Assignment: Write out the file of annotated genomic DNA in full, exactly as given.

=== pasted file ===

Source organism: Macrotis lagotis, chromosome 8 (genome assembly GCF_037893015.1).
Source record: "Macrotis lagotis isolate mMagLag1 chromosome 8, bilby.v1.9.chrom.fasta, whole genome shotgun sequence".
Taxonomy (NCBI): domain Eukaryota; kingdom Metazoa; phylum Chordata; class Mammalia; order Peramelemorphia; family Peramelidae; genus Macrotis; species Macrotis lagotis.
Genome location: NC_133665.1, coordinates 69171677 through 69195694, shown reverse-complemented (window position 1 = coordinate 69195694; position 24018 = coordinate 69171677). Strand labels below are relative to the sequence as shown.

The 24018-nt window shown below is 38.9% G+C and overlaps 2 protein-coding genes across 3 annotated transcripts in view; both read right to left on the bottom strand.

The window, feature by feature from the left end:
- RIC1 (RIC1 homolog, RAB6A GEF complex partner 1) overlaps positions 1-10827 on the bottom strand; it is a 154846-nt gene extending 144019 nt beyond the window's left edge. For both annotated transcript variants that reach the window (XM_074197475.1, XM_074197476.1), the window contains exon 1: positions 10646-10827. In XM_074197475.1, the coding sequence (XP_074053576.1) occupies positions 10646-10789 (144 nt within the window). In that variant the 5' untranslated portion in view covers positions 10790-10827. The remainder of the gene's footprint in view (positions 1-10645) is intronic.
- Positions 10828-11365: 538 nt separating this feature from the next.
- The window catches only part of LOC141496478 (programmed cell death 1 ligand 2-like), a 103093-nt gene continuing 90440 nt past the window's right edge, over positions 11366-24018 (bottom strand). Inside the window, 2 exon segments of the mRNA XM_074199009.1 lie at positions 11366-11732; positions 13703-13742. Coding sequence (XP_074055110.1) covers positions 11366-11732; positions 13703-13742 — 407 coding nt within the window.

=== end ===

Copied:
Source organism: Macrotis lagotis, chromosome 8 (genome assembly GCF_037893015.1).
Source record: "Macrotis lagotis isolate mMagLag1 chromosome 8, bilby.v1.9.chrom.fasta, whole genome shotgun sequence".
Taxonomy (NCBI): domain Eukaryota; kingdom Metazoa; phylum Chordata; class Mammalia; order Peramelemorphia; family Peramelidae; genus Macrotis; species Macrotis lagotis.
Genome location: NC_133665.1, coordinates 69171677 through 69195694, shown reverse-complemented (window position 1 = coordinate 69195694; position 24018 = coordinate 69171677). Strand labels below are relative to the sequence as shown.

The 24018-nt window shown below is 38.9% G+C and overlaps 2 protein-coding genes across 3 annotated transcripts in view; both read right to left on the bottom strand.

The window, feature by feature from the left end:
- RIC1 (RIC1 homolog, RAB6A GEF complex partner 1) overlaps positions 1-10827 on the bottom strand; it is a 154846-nt gene extending 144019 nt beyond the window's left edge. For both annotated transcript variants that reach the window (XM_074197475.1, XM_074197476.1), the window contains exon 1: positions 10646-10827. In XM_074197475.1, the coding sequence (XP_074053576.1) occupies positions 10646-10789 (144 nt within the window). In that variant the 5' untranslated portion in view covers positions 10790-10827. The remainder of the gene's footprint in view (positions 1-10645) is intronic.
- Positions 10828-11365: 538 nt separating this feature from the next.
- The window catches only part of LOC141496478 (programmed cell death 1 ligand 2-like), a 103093-nt gene continuing 90440 nt past the window's right edge, over positions 11366-24018 (bottom strand). Inside the window, 2 exon segments of the mRNA XM_074199009.1 lie at positions 11366-11732; positions 13703-13742. Coding sequence (XP_074055110.1) covers positions 11366-11732; positions 13703-13742 — 407 coding nt within the window.